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Vancouver Island boxer's luggage lost for three weeks after flight

A North Saanich boxer is finally getting answers from a Canadian airline after trying to reclaim her lost luggage and voicing concerns about poor customer service in the process.

“I have the biggest smile on my face right now,” says amateur boxer Terris Smith. “I still think the customer service to date was unacceptable and there should be changes to the airport system, but I’m relieved to know all my stuff will be returned to me.”

The Olympic hopeful had been borrowing other people’s training equipment for the last three weeks since hers disappeared with her luggage on a flight home with Lynx Air on July 14.

She flew direct from Montreal to Vancouver after taking part in a training camp with Team Canada. When she landed, her bag wasn’t there, causing her to spend weeks going back-and-forth with the airline.

“I spent three hours the first day on hold and then had to hang up to go do something else. Then I went back on hold for another three hours. And then I had to fill out more baggage claims,” says Smith.

She’s also entitled to compensation under Canadian airline passenger rights legislation, but she says those protections fall short.

“When you start adding up every single thing that’s in your bag and you have to itemize everything that’s in your bag, it’s a lot more than $2,300 if you’ve been somewhere for 10 days,” she says.

When CTV News started asking questions to the airline about their search for Smith’s bag, she received an email notifying her the suitcase had been found.

Lynx Air is apologizing for the delay and says the airline will be expediting the luggage to Smith.

“Like many airlines, we work closely with third parties to support baggage handling, and we are working hard as an industry to improve processes in this area,” said Lynx in a statement.

Air passenger complaints to Canada’s transport regulator have soared to unprecedented highs.

“They’re operating under a lot of constraints, so I do want to give them a little bit of grace and latitude," says BCIT’s associate dean of marketing management, Morgan Westcott. "But overall I do think the frustration is being felt all around."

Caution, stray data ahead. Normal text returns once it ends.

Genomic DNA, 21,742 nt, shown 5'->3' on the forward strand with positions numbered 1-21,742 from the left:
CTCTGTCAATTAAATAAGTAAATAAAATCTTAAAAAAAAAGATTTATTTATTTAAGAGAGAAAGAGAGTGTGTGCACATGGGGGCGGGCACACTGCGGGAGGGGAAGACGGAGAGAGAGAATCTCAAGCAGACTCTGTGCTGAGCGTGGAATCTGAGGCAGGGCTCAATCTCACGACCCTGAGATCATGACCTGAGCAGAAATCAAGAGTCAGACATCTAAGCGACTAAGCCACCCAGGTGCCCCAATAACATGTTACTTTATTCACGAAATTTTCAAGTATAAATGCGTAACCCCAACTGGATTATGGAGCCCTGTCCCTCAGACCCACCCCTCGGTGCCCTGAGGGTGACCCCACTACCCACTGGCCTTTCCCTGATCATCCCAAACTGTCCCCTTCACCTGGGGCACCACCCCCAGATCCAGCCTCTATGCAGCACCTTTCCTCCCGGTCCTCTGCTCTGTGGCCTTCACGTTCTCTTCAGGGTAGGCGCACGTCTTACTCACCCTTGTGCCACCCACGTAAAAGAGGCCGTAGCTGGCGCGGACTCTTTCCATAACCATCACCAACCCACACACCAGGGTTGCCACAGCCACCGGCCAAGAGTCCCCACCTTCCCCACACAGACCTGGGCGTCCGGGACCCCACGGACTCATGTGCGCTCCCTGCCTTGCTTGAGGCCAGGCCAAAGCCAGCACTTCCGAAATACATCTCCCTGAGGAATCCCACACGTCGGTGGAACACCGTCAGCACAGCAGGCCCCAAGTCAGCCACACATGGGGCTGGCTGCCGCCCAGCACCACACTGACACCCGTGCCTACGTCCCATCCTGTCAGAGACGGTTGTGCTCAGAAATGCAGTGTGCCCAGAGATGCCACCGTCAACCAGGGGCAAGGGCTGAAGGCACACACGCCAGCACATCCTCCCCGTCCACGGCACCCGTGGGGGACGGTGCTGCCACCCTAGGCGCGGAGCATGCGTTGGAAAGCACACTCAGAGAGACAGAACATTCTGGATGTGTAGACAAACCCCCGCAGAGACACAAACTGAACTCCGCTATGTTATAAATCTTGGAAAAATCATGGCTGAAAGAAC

Business experts recognize the hardship the industry has faced amid labour shortages and pandemic restrictions, especially. But some say airlines could be doing more to help themselves.

“I’m not seeing them step up and say, from a communication standpoint, 'This is what we’re doing to improve the experience' or 'These are the complaints that we’ve heard and these are the concrete steps we’re taking to address them,'” says Westcott.

A Victoria-based professor who’s expertise is in service excellence and coaching says it’s often not the problem (such as a lost bag) that’s the issue, it’s about how it gets handled.

“Customers want information so they feel like they’re in control,” says Mark Colgate with the UVic Gustavson School of Business.

He says providing explanations and updates to what’s going on are among three key steps to maintain good customer relations, along with making the complaint process easy and providing a fair outcome.

“It all depends on word of mouth. If airlines get a terrible reputation for losing luggage but also how they handle that luggage, people won’t fly with them again," Colgate says.

Smith says she was repeatedly told her claim was a priority, but could never get confirmation on whether a staff member had looked for her bag in Montreal.

Smith is thrilled her boxing equipment will be returned ahead of her next competition in Ireland, but her confidence in the overall flight service is rattled. She plans on travelling using carry-on whenever she can from here on out. Top Stories

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